A blog about my photos, my artwork, quotations, ideas, collections, passions, England, authors, handwork of all kinds, rusty bits, buffalo, and architectural detail...for starters. And the occasional rant.

Friday, June 28, 2013

A Bit of a Mystery

The wonderful thing about digital cameras is that you can take an unlimited amount of pictures while on vacation and then sort, delete, enhance, and organize them all when you get home. The horrible thing about digital cameras is that you feel COMPELLED to sort, delete, enhance, and organize them all when you get home...or at least I do. In truth I rather enjoy it all.

This morning, as I was reliving a walk down the Strand towards Trafalgar Square (while sorting, deleting, enhancing, and organizing) I came upon one of those photos that leave you wondering exactly why you took it in the first place. This is the photo...

My first thought was that I had been amused by the Coke ad on the bus. I only know one person named Laura and I only see her six or seven times a year, so that didn't seem likely. Then I remembered - it was that narrow row of windows running down between the two buildings. Surely it must be part of one of them, but it had clearly been built long after one of them and long before the other.

I went to Google Maps and zero'd in to see if there was an entrance at ground level that would give me a clue - perhaps a walkway through to the Thames Embankment. There is a portal, but it is covered from top to bottom with metal grills, locked gates, and signs reading "Fire Exit" and "! Keep Clear". Behind the grills it is black and foreboding - I can't imagine it being any easier to get out of than to get in.

But there are books and things visible in the windows - there must be either tables or desks against them. Then I notice the railings at the top, you can get up onto the roof! Why would that be possible? Looking for any clue, I went back to Google Maps and magnified as far as I could. I found what looks to be a human figure standing behind that railing, not a real person, but a cut-out like you find in theater lobbies or maybe an Antony Gormley figure. Whatever was there when Google drove down the Strand, it's not there any more.

So now that I know why I took the picture, I find myself left with more questions than when I started. One of these days, when I have nothing better to do, I may spend an hour or two on the internet seeing what I can find...I'll let you know.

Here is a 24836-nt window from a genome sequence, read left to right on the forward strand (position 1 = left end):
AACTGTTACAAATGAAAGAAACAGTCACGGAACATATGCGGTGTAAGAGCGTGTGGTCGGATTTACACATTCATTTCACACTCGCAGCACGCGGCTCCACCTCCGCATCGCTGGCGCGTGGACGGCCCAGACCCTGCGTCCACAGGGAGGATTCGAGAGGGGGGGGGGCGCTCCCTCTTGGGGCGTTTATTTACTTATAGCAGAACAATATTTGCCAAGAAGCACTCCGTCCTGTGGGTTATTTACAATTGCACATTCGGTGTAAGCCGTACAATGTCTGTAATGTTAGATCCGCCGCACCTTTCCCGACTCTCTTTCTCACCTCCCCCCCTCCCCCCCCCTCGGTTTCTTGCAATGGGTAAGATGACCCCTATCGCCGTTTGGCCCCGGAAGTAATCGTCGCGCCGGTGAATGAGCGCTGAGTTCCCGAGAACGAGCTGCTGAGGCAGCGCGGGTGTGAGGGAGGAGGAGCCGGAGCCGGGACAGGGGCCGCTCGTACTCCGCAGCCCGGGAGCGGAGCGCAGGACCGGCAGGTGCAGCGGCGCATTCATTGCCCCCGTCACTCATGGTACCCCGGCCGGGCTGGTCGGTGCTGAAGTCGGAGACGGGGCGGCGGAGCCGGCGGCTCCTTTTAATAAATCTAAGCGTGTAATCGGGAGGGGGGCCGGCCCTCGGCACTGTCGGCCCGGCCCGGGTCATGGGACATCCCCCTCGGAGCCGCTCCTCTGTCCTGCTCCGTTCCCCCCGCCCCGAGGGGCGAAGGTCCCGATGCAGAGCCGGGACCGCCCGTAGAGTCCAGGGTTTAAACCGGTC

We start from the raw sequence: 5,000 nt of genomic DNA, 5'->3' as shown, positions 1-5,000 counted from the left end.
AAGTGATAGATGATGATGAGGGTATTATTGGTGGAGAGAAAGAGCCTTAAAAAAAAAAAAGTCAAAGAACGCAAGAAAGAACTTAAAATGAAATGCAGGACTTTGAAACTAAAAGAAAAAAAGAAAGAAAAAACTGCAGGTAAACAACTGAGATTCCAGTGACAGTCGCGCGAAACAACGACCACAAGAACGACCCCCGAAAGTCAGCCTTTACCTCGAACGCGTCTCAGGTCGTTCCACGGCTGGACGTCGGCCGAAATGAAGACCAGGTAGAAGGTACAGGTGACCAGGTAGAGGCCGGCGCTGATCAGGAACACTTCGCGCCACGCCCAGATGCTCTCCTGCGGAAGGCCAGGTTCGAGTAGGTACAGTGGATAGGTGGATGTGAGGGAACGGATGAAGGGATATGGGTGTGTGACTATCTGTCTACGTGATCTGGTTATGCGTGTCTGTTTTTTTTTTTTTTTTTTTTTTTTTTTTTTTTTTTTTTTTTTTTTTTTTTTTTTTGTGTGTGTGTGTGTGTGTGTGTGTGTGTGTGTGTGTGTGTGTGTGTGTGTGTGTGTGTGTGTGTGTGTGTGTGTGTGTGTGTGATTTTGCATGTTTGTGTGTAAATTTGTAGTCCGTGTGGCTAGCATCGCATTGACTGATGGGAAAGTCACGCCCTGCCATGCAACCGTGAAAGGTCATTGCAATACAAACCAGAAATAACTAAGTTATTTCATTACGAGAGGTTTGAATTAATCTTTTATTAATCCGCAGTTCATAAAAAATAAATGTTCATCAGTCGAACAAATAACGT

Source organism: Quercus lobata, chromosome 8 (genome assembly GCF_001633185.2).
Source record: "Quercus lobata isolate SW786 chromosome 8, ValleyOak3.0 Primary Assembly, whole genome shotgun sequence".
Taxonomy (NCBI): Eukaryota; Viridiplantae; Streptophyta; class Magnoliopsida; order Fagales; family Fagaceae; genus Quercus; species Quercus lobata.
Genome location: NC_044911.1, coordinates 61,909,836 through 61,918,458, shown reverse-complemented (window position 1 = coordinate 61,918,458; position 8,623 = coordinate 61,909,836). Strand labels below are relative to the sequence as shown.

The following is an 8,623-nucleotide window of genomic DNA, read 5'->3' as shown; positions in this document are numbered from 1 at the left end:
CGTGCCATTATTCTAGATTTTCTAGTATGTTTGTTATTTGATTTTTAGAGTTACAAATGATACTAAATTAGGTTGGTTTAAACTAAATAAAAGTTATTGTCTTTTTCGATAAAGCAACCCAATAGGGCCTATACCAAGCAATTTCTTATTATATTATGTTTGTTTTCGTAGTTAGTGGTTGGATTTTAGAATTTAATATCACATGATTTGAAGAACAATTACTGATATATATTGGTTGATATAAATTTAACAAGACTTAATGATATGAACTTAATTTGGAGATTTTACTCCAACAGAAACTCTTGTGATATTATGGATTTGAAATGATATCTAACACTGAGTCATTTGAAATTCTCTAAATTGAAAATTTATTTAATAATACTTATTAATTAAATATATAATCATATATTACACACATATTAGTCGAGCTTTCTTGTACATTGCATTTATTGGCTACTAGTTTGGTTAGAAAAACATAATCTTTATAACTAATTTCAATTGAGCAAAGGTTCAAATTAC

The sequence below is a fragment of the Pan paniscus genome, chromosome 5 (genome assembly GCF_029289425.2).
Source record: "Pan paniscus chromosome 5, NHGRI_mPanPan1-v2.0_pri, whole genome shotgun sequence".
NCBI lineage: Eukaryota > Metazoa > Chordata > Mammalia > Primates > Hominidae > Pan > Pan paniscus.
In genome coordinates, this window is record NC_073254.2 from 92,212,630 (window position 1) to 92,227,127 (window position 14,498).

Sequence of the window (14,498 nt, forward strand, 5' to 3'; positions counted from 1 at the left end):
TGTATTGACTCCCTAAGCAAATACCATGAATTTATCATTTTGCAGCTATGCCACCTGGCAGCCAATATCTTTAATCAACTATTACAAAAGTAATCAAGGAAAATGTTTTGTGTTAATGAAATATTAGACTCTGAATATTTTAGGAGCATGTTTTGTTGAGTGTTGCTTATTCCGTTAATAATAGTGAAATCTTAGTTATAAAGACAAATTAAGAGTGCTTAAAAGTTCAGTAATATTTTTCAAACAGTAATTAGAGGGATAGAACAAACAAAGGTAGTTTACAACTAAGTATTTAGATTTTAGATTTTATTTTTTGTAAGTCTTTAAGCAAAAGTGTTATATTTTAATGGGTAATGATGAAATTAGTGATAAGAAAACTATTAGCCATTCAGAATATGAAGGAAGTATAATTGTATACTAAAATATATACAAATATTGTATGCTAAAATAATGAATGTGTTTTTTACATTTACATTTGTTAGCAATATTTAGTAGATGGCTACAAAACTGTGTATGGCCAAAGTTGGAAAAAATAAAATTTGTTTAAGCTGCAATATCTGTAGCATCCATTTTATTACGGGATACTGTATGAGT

Wednesday, June 26, 2013

London, Looking Up

My first visit to London proper was for one full day in 2007 so I had to choose carefully. I made a visit to Covent Garden (which captured my heart), explored the Tower Bridge from top to bottom (see Mixed Blessings post), and took one of the open top bus rides all around London.

Three wonderful things came from that first bus ride. Firstly, I got an overview of London's layout which has stood me in good stead. Secondly, all those unexplored brilliant bits have kept me coming back whenever possible. Thirdly, and probably least important, I discovered the upper level details of London's buildings. Sitting on the top of that double decker bus one comes face to face with the amazing ornament that decorates London first floor exteriors (that would be our second floor), and from there one can hardly avoid looking further up. Instead of seeing the whole building, as you tend to do from street level, you see the lovely little bits that Victorian and Georgian architects stuck on every possible space.

The amount of stone work in central London is mind-boggling, it must have kept hundreds,
if not thousands, of stonemasons busy for years.

And so you get in the habit of looking up, which can yield great rewards - not just carvings, but windows, brick work, and tile work.

The Royal Opera House in Covent Garden.

Near Covent Garden.

On the Strand.

The photos above were all taken in my first three days in London...there will be more.

Tuesday, June 18, 2013

Making up for a late Spring...

Maybe it was the late spring - not just at home in the Pacific Northwest, but spring was even later and colder in England. Maybe it was the four years of stifled longing. Whatever it was, a visit to Cath Kidston in London was my downfall. Cath Kidston is largely about florals - so many florals you can actually smell them.

Headbands, boxes, totes, sneakers, hankies, keychains...and purses.
Powder, hand lotion, baskets, baby towels, pillows...and purses.
Oven mitts, dish towels, hankies, sneakers, ribbons, mugs...and purses

Florals with a capital F...pink roses, white roses, red roses, big roses, little roses, little daisies, and to top it all off - polka dots. I'm far from the classic ultra-feminine type of woman (I rather fancy I'm more of the platinum blonds type in the black cocktail dress that catches James Bond's eye) but I do have a fondness for what I consider old-fashioned wallpaper florals.

Lots of prints to choose from.